In case you didn’t know, there is something of a slow-burning revolution going on in Pakistan right now. After years of taking crap from the political elite, the public is finally starting to turn on them.
Here’s what it’s like to be a politician in Pakistan (or indeed anywhere). You tell a bunch of lies, you stir up the public, you get into office and live a life of absolute luxury while the people around you go hungry. You exercise absolute authority over everything. You are never on time, you rarely pay out of your own pocket and the laws don’t apply to you. You quite literally get away with murder. Then when you’re getting old, you pass the baton on to your kids.
Sometimes things go wrong and the army steps in, kicking you into a life of even more luxurious exile overseas, where you weep into your silk bed sheets every night thinking about the millions of poor Pakistanis you could be exploiting, if only they’d let you back into the country dammit. To make yourself feel better, you get hair transplants. This is to demonstrate to the people of Pakistan that you feel their pain, because hair transplants are painful, get it?
You worm your way back into Pakistani political life, rig an election, fool the public again and c’est la vie.
Except this time it’s not working out that way. I just got done watching a video filmed by a passenger on an internal flight in Pakistan that was delayed for two hours waiting for a politician to board. When he finally showed up, he was hounded off the plane by the furious crew and passengers, shouting “How long are we going to put up with this in this country?”
I cannot emphasize enough how big a deal this is. This would never have happened even six months ago. Slowly, the tide is turning against the powerful elite. The people are finally finding their voice and social media is playing a huge part.
A few weeks ago I was watching footage of some demonstrations that turned into riots as crowds gathered demanding the PM’s resignation. My Greek husband was watching with me and without thinking he started to give a critique of the Pakistani public’s riot technique. Riot attendance is as natural to Greek teenagers as going to rock concerts. Whether they like it or not, they grow up with an in-depth knowledge of what to do during a riot.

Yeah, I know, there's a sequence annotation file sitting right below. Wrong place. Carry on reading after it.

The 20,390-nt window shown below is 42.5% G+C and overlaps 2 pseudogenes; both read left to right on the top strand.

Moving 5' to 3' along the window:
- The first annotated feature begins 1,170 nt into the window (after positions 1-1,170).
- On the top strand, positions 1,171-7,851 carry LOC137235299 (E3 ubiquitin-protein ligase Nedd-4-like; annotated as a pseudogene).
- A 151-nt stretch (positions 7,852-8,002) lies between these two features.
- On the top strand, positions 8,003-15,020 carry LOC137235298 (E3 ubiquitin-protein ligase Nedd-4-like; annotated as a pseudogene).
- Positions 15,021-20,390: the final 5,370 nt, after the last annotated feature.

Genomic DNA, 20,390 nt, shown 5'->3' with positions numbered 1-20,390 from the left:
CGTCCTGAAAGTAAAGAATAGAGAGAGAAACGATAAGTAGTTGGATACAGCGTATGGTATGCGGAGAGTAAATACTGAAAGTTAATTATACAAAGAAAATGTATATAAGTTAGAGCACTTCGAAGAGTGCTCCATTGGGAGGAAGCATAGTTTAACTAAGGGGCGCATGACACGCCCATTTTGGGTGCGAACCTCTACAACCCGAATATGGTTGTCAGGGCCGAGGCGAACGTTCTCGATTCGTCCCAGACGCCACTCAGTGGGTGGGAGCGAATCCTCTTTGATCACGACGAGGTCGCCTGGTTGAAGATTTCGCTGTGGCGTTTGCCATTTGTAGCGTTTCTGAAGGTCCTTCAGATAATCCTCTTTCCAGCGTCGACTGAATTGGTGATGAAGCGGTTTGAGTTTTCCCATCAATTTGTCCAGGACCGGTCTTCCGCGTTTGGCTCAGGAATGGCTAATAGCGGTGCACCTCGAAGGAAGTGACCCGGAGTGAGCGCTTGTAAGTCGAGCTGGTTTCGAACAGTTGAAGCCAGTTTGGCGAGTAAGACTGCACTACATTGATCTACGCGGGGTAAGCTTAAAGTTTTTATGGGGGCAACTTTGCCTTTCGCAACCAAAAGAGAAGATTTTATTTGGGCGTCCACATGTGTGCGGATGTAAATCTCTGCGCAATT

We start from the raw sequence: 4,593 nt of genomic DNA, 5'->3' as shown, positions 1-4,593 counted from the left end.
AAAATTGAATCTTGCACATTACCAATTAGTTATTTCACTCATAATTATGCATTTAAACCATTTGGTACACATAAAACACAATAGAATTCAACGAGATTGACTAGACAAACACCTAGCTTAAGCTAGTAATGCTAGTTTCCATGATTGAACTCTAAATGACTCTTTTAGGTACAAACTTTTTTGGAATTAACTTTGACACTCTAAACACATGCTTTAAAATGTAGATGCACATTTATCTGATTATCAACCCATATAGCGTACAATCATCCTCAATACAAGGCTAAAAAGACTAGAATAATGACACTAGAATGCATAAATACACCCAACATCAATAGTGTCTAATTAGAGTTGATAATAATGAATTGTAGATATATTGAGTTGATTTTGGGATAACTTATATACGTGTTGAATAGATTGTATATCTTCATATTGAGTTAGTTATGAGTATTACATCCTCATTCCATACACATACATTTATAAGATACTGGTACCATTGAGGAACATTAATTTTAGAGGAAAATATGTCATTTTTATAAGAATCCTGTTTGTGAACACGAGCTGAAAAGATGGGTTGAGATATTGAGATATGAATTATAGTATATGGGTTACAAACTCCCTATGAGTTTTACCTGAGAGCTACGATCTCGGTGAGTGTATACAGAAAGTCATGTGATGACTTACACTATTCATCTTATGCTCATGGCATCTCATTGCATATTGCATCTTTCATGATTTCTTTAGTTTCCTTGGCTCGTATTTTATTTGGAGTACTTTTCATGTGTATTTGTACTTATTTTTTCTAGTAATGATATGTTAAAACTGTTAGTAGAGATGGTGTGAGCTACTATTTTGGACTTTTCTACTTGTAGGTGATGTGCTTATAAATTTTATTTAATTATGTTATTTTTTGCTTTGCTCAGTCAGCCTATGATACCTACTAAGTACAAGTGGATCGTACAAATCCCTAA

If it’s one things Greeks love, it’s to see other people in the world rise up and kick back against authority. They’re not doing that much better on the political front, but as I’ve said when they riot, they take no prisoners.
Which brings me to the title of this post.
Dear People of Pakistan,
My Greek husband has been watching your rioting with much interest in the last few weeks. In case you were unaware, rioting is Greece’s national sport, and they are top of the line at what they do. The rioting public of Greece would like to extend a helping hand to the rioting public of Pakistan, with the following targeted benefits:
- Analysis of riot patterns and tips for improvement
- Customised design of amateur riot equipment and seminars such as molotov cocktails 101, 20 items you didn’t know you could use as missiles, how to use your Grandma for cover and more
- Gaining a stronger public image by strategies such as riot mascots. In Greece, we have Kanellos the dog.
- Tear gas management – lemon juice, milk, motorbike helmets are the tools you need to laugh until you cry in the face of authority.
- Bonus – the most efficient riot spread strategies; burn only the businesses you need to and save time
If you are interested in employing our services, we would be glad to help out. In return, you can teach us how to make those effigies you seem to be so good at making. We’re struggling to get Samaras’ big head just right.
The Rioting Public of Greece